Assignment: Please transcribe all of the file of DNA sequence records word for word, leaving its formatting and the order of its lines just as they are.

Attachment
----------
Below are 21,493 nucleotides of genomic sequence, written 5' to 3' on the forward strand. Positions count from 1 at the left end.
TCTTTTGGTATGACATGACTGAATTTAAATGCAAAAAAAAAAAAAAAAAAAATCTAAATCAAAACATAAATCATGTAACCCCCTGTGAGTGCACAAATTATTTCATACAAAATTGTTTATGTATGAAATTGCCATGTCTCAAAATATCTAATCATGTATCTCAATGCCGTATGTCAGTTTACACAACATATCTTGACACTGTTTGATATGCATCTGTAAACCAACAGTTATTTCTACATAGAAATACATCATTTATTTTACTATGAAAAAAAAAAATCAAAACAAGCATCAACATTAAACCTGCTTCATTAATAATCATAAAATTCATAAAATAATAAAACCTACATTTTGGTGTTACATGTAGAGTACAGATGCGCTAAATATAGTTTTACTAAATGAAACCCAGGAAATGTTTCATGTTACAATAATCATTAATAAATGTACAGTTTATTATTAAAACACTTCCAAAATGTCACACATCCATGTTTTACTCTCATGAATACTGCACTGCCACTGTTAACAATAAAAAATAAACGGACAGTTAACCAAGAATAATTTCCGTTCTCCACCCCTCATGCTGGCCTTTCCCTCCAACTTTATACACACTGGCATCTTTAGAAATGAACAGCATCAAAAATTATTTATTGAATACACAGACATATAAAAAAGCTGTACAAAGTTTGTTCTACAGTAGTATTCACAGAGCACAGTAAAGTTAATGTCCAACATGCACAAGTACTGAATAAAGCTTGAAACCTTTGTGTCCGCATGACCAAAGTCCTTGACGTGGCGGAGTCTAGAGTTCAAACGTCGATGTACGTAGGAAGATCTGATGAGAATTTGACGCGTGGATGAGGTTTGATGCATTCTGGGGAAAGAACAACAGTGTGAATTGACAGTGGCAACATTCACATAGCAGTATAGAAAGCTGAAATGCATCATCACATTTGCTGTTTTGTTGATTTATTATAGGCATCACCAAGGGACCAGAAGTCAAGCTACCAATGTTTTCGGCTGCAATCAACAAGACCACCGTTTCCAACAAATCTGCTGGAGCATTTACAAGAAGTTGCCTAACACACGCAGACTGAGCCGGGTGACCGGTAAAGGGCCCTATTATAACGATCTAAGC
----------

Below are 21,493 nucleotides of genomic sequence, written 5' to 3' on the forward strand. Positions count from 1 at the left end.
TCTTTTGGTATGACATGACTGAATTTAAATGCAAAAAAAAAAAAAAAAAAAATCTAAATCAAAACATAAATCATGTAACCCCCTGTGAGTGCACAAATTATTTCATACAAAATTGTTTATGTATGAAATTGCCATGTCTCAAAATATCTAATCATGTATCTCAATGCCGTATGTCAGTTTACACAACATATCTTGACACTGTTTGATATGCATCTGTAAACCAACAGTTATTTCTACATAGAAATACATCATTTATTTTACTATGAAAAAAAAAAATCAAAACAAGCATCAACATTAAACCTGCTTCATTAATAATCATAAAATTCATAAAATAATAAAACCTACATTTTGGTGTTACATGTAGAGTACAGATGCGCTAAATATAGTTTTACTAAATGAAACCCAGGAAATGTTTCATGTTACAATAATCATTAATAAATGTACAGTTTATTATTAAAACACTTCCAAAATGTCACACATCCATGTTTTACTCTCATGAATACTGCACTGCCACTGTTAACAATAAAAAATAAACGGACAGTTAACCAAGAATAATTTCCGTTCTCCACCCCTCATGCTGGCCTTTCCCTCCAACTTTATACACACTGGCATCTTTAGAAATGAACAGCATCAAAAATTATTTATTGAATACACAGACATATAAAAAAGCTGTACAAAGTTTGTTCTACAGTAGTATTCACAGAGCACAGTAAAGTTAATGTCCAACATGCACAAGTACTGAATAAAGCTTGAAACCTTTGTGTCCGCATGACCAAAGTCCTTGACGTGGCGGAGTCTAGAGTTCAAACGTCGATGTACGTAGGAAGATCTGATGAGAATTTGACGCGTGGATGAGGTTTGATGCATTCTGGGGAAAGAACAACAGTGTGAATTGACAGTGGCAACATTCACATAGCAGTATAGAAAGCTGAAATGCATCATCACATTTGCTGTTTTGTTGATTTATTATAGGCATCACCAAGGGACCAGAAGTCAAGCTACCAATGTTTTCGGCTGCAATCAACAAGACCACCGTTTCCAACAAATCTGCTGGAGCATTTACAAGAAGTTGCCTAACACACGCAGACTGAGCCGGGTGACCGGTAAAGGGCCCTATTATAACGATCTAAGC